Attendant Training: How to Mold and Manage Employees (Part 1 of 3)



(Photo: © iStockphoto/Lise Gagne) 

Bruce Beggs |

CHICAGO – Owners of attended or partially attended coin laundries understand the importance of hiring and retaining good employees. Attendants are an extension of the store’s owner, and squarely on the front lines in terms of customer service.

But a skilled laundry attendant isn’t born — he or she has to be trained. While all coin laundries have their similarities, every store owner likes to run their operation in their own way. That’s what makes attendant training so vital in ensuring an owner’s store is run properly when they’re away.

American Coin-Op reached out to some manufacturer and distributor reps and asked them a series of questions about attendant training. Following are their tips for molding and managing employees so they keep your customers—and you—happy.

Q: Each coin laundry is different, of course, but describe some basic characteristics that a store owner should seek when hiring attendants (attentive, on time, etc.).

Chris Brick, national sales manager, Maytag Commercial Laundry: There are a handful of characteristics a store attendant must possess—timeliness, attentiveness, a clean appearance, people skills, etc. When talking with store owners, I’ve heard several discuss how they procured their employees, including approaching employees at similar jobs (i.e. convenience stores, gas stations, etc.) where they’ve had a good experience and asking if they’d like to work at their coin store. The best indication of an employee’s work ethic is interaction in an actual work setting.

Gary Dixon, national sales manager, Huebsch: When hiring attendants in a Laundromat, an owner should look for those who possess a natural sense of customer service, a positive attitude, a willingness to help others and are invested in their job. As each employee is a reflection of the store, attendants should be friendly and welcoming to every customer who walks through the door. A good attendant is also accountable and attentive to their work in properly maintaining the store.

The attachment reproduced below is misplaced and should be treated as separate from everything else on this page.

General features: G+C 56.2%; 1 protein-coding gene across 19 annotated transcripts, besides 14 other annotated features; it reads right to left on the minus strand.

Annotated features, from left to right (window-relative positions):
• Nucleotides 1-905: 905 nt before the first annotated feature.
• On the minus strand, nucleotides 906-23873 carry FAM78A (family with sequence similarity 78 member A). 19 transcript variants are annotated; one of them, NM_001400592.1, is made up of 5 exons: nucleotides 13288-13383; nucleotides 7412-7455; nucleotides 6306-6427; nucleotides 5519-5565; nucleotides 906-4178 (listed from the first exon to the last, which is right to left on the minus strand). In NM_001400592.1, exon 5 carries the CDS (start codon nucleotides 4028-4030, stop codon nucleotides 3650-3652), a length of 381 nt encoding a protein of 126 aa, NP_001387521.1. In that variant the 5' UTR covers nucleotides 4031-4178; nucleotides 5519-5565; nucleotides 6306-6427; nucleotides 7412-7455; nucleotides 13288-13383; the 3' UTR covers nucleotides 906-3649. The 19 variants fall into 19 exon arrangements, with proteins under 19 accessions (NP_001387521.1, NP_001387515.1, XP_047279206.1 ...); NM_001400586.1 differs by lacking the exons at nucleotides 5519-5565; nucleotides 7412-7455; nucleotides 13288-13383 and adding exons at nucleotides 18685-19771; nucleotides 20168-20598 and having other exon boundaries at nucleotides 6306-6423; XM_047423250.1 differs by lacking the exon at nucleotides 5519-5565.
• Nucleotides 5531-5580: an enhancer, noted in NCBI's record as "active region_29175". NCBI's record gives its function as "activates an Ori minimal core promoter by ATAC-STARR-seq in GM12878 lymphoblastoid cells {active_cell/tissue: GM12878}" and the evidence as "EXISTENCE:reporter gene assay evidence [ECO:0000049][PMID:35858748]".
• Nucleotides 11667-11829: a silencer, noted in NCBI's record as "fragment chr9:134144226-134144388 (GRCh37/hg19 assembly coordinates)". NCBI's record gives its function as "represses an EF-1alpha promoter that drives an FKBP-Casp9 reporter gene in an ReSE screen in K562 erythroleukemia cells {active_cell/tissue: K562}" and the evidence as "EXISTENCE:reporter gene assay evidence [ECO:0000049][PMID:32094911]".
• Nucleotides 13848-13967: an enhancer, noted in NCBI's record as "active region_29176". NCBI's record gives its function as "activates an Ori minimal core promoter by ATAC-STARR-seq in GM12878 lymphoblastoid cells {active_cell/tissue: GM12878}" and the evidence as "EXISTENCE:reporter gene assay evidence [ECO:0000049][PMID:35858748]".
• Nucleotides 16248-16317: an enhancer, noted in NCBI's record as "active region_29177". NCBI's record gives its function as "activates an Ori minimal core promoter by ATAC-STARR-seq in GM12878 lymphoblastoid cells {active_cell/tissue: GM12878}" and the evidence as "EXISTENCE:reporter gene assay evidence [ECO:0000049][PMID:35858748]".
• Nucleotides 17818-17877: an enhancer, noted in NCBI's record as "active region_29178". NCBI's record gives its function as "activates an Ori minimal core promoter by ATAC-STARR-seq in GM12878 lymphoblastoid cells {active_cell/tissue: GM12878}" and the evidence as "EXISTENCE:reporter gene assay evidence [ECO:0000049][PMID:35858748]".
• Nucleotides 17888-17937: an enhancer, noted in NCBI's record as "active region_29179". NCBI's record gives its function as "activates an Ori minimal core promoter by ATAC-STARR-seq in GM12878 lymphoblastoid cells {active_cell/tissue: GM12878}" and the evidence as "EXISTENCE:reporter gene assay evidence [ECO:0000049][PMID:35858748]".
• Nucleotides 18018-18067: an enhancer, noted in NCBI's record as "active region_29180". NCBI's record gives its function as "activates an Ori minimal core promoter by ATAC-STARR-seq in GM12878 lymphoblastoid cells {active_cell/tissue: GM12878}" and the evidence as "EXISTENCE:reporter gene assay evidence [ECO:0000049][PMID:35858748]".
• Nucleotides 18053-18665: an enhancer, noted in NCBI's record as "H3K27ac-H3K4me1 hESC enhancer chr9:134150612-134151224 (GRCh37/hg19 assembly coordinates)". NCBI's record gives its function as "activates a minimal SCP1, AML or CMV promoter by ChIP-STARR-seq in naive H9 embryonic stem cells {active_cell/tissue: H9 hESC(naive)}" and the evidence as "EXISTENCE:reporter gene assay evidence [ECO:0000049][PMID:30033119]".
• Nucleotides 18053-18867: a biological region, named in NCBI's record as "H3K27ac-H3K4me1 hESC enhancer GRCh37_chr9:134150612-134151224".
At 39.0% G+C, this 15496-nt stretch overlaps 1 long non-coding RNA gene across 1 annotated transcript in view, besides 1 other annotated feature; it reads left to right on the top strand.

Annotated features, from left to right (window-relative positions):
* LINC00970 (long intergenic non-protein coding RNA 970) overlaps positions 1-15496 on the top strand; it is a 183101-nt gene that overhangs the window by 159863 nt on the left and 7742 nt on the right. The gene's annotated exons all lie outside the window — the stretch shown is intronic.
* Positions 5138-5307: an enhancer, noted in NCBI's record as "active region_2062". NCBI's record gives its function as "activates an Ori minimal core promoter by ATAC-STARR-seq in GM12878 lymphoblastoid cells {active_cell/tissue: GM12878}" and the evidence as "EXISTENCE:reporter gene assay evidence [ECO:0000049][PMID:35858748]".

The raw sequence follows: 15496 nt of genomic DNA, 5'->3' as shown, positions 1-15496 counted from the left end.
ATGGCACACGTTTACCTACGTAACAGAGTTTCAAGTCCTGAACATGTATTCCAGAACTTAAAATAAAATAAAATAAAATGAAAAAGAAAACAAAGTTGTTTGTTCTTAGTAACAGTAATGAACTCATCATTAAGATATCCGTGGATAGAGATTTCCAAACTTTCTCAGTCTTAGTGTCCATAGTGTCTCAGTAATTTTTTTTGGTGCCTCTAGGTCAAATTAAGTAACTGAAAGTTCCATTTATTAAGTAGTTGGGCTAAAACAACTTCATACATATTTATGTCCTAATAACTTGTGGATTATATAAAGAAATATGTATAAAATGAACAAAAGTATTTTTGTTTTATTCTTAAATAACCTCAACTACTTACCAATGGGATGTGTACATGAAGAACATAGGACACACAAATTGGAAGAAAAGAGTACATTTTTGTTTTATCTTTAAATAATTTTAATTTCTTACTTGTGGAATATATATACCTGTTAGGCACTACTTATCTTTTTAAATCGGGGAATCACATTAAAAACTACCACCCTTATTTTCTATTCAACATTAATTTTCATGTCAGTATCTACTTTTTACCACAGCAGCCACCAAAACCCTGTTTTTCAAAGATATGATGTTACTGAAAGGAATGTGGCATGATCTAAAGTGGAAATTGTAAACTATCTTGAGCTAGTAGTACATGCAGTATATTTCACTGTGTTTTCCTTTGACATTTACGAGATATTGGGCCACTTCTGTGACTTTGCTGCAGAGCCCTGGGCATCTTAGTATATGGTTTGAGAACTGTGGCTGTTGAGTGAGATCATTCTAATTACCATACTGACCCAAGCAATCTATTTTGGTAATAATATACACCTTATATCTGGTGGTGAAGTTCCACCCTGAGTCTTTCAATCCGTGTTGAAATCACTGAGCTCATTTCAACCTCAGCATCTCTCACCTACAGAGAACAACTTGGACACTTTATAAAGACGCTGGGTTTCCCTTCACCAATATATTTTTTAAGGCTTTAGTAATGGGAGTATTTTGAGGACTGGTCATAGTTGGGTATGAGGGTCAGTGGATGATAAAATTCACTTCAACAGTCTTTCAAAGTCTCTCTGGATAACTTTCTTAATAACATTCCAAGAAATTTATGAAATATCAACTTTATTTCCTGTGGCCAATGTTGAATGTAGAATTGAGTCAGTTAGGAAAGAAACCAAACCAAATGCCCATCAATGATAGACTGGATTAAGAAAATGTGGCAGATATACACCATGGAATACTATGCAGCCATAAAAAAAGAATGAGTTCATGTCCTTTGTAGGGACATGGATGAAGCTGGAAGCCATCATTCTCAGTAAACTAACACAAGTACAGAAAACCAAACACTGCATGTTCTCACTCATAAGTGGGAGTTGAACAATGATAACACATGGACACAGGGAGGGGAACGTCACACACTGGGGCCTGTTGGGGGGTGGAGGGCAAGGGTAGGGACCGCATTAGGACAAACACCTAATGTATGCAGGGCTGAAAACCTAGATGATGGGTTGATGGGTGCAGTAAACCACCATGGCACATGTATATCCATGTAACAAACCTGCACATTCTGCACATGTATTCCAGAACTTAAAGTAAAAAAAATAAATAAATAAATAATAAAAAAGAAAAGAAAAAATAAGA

Ken Hebert, owner, Deep South Laundry Systems, Milnor distributor: We seek friendly, professional attendants with neat appearances who are articulate, punctual, self-sufficient and trustworthy.

Bryan Maxwell, regional sales manager, Western State Design, Dexter distributor: The best attendants have great customer service skills and pleasantly engage the customers. Attendants set the tone for the store. Many times, attendants can be too harsh and confrontational and act more like a security guard. Great attendants connect with the customers personally. When an attendant has a personal relationship with the customer, you have a customer for life. Great attendants care about the appearance of the store and care about the customer’s experience in the laundry.

Q: What tasks should the average laundry attendant be expected to accomplish on a regular basis?

Dixon: Attendants are present to care for the Laundromat and enhance the customer experience by making the store a clean and pleasant environment. A few tasks they should be able to accomplish include mopping floors, wiping down the inside and outside of the machines, cleaning and organizing laundry carts and, in some cases, executing special services such as ironing and folding. They should also be responsible for helping customers in any way possible.

Hebert: Daily duties include general cleaning of facility and customer service.

Maxwell: The most important task of an attendant is connecting with the customer, followed by keeping the store spotless. As an example of this philosophy, if the attendant is mopping the floor and a customer walks over the newly mopped area, how does the attendant react: are they really ticked or do they offer a smile? Attendants who react with a smile are the ones you want to keep. Attendants should be regularly cleaning machines, wiping off the soap from the top of washers, and picking up around the store.

Brick: Ongoing tasks include wiping down equipment at least once an hour, keeping the floor clean, managing the wash/dry/fold schedule—if it is a service provided at the store—and greeting and assisting customers.

Check back Tuesday for Part 2!

About the author

Bruce Beggs

American Trade Magazines LLC

Editorial Director, American Trade Magazines LLC

Bruce Beggs is editorial director of American Trade Magazines LLC, including American Coin-Op, American Drycleaner and American Laundry News. He was the editor of American Laundry News from November 1999 to May 2011. Beggs has worked as a newspaper reporter/editor and magazine editor since graduating from Kansas State University in 1986 with a bachelor’s degree in journalism and mass communications. He and his wife, Sandy, have two children.


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